Mathematics Stack Exchange is a question and answer site for people studying math at any level and professionals in related fields. Join them; it only takes a minute:

Sign up
Here's how it works:
  1. Anybody can ask a question
  2. Anybody can answer
  3. The best answers are voted up and rise to the top

This question is stenmed from my attempts to review my underestimating of the basic theory of finite dimensional vector spaces in a categorical language, and particularly to highlight he functorial behavior of the concept of base. My hope is to see possible corrections, clarifications or link to a more through expansions of such attempts:


A vector space is finite dimensional if it has a finite spanning subset. Let us denote the category of finite dimensional vector spaces and linear transformations by $\mathcal{V}$ and the well known category of matrices by $\mathcal{M}$, assuming that the underlying field is understood. Recall that the object of $\mathcal{M}$ are natural numbers and morphisms from $m$ to $n$ are matrices with $m$ rows and $n$ columns. (Fortunately, the matrix multiplication and the famous identity $I^{n\times n}$ matrices composition satisfy the axioms of category).


Obviously, a base has a functorial nature but how one should introduce the concept of base, purely in categorical language? Is the base a representable functor and does the canonical way of obtaining a (standard) base has anything to do with Yonada lemma?


share|cite|improve this question
I'm reasonably confident there's nothing that will turn out to be canonical, in the categorical sense, about the so-called "standard" basis, which is just a notational fiction. – Kevin Carlson Nov 12 '12 at 23:48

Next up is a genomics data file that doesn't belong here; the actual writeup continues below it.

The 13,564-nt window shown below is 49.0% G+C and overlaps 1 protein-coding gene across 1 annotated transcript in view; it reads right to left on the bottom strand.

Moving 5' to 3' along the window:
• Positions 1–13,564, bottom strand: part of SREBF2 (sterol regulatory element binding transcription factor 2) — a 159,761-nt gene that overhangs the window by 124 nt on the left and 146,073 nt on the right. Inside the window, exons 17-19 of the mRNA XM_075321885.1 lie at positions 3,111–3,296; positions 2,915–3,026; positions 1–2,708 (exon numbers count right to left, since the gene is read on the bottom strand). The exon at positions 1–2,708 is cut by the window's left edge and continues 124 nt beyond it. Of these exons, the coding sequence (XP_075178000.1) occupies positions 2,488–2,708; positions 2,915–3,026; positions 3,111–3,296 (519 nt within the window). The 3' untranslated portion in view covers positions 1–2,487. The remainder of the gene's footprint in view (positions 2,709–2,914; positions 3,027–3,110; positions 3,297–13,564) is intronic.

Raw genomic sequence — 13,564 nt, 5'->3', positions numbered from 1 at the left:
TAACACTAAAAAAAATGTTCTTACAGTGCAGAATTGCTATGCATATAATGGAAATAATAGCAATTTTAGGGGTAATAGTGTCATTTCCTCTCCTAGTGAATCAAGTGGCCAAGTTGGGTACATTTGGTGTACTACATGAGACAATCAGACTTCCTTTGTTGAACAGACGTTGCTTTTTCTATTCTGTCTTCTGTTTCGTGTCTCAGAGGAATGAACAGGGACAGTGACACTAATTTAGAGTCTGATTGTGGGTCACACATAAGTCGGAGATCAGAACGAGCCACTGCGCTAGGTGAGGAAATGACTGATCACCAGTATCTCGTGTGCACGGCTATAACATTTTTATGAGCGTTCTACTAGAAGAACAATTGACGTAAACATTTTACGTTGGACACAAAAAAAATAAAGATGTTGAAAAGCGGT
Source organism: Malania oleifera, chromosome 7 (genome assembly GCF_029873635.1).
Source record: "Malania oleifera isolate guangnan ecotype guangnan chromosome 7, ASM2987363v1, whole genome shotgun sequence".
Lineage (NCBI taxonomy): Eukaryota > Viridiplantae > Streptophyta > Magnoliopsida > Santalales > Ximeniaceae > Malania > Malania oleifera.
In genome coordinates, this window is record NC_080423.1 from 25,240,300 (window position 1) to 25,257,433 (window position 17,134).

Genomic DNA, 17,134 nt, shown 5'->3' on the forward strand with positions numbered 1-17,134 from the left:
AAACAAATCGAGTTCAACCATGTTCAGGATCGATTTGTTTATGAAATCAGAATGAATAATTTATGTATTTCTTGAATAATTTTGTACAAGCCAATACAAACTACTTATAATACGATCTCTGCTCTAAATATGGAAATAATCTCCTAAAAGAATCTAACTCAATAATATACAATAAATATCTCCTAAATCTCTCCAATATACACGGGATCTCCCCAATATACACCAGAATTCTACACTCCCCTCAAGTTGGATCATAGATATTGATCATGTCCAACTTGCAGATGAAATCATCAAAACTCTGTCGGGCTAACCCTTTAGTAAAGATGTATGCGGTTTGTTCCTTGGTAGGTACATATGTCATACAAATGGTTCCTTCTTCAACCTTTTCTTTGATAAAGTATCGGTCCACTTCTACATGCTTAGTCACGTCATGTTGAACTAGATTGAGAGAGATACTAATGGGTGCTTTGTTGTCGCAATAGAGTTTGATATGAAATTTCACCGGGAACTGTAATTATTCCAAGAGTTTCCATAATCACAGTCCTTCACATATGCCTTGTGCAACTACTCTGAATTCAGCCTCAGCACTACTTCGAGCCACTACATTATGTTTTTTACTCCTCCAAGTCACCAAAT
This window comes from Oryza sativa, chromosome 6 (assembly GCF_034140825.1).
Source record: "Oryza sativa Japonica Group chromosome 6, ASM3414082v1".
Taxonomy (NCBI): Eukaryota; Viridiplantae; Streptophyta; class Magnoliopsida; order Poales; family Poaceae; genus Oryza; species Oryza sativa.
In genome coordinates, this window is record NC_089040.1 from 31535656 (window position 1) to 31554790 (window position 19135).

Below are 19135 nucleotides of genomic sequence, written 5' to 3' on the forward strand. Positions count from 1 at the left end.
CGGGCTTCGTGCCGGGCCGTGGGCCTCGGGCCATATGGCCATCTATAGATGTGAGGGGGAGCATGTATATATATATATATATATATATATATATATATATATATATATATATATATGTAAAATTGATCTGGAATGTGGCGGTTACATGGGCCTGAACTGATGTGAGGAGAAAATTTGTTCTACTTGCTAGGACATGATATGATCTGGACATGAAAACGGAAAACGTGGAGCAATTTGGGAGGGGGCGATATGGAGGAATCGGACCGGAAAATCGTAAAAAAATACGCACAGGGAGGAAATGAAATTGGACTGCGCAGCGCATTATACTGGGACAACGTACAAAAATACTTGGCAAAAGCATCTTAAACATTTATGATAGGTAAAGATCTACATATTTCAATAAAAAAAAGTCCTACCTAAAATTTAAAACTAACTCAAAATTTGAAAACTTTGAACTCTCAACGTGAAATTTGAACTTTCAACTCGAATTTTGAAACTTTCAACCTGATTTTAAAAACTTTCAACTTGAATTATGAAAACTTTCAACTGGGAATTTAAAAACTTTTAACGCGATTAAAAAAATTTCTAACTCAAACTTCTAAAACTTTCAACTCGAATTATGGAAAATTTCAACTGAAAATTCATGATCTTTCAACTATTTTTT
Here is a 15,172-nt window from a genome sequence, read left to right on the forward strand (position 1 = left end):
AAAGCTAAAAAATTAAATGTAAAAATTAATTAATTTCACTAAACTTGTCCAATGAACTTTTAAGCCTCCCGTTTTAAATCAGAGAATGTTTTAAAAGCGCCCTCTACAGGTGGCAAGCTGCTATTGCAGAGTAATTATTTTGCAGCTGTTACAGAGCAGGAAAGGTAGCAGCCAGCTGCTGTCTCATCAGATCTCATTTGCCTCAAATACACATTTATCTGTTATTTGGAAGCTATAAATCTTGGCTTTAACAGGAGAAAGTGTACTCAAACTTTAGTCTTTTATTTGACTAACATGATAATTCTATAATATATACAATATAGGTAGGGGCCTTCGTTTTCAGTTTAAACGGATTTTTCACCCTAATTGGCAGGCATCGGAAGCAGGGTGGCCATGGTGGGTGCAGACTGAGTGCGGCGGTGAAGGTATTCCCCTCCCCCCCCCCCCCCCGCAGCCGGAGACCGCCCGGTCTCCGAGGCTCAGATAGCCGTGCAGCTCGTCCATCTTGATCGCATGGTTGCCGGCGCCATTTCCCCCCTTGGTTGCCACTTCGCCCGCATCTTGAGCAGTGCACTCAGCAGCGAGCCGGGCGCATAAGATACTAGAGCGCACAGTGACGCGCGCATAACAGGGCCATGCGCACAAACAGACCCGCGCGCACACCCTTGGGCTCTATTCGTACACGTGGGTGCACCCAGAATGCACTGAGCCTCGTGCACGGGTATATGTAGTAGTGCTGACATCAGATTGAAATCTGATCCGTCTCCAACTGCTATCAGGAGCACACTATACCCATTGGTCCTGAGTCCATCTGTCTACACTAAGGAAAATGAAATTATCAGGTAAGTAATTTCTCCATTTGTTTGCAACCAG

What do you mean by that a base has a functorial nature? – Makoto Kato Nov 12 '12 at 23:52
It is just restating that base provides a coordination system. Once we are granted a base, $b\colon \mathcal{V}\rightarrow\mathcal{M}$, any vector spaces can be mapped to a column matrix and any linear transformation to a matrix. – Hooman Nov 13 '12 at 0:00
up vote 7 down vote accepted

There is a distinguished $1$-dimensional vector space called $k$, the base field. This $1$-dimensional vector space is distinguished by the fact that it is equipped with canonical isomorphisms

$$k \otimes V \cong V \cong V \otimes k$$

satisfying certain identities making $k$ the monoidal unit for the tensor product. These canonical isomorphisms, among other things, distinguish the basis vector $1 \in k$. The reason is that the above isomorphisms specify actions of $k$ on each finite-dimensional vector space $V$ and $1 \in k$ is uniquely specified as the element of $k$ which acts by the identity.

A basis of a finite-dimensional vector space $V$ is a choice of isomorphism

$$k \oplus ... \oplus k \to V.$$

Here it is crucial that we use $k$ (equipped with the maps above) and not just a $1$-dimensional vector space. Beyond this it is not clear to me what you mean by "a base has a functorial nature."

share|cite|improve this answer

I like to think of an (ordered) basis $B=\langle b_1,\dots,b_n\rangle$ for an $n$-dimensional vector space $V$ as an isomorphism $\beta:F^n\to V$ (where $F$ is the field of scalars), namely the isomorphism sending the standard basis vectors $e_i=(0,\dots,0,1,0,\dots,0)$ (with 1 in the $i$-th position) to the corresponding $b_i$.

From this point of view, $\beta^{-1}$ codifies how $B$ allows us to represent a vector in $V$ by an $n$-tuple of numbers. The matrix for transforming from one basis to another is given by $\beta^{-1}\beta'$ (where $\beta$ and $\beta'$ are the two bases viewed as isomorphisms).

Note that the full subcategory of $\mathcal V$ consisting of the objects $F^n$ is isomorphic to your category $\mathcal M$ of matrices, and it is a skeleton of $\mathcal V$. In particular, the two categories are equivalent. To choose bases for all vector spaces in $\mathcal V$ is just to choose a particular equivalence between them.

share|cite|improve this answer

Your Answer


By posting your answer, you agree to the privacy policy and terms of service.

Not the answer you're looking for? Browse other questions tagged or ask your own question.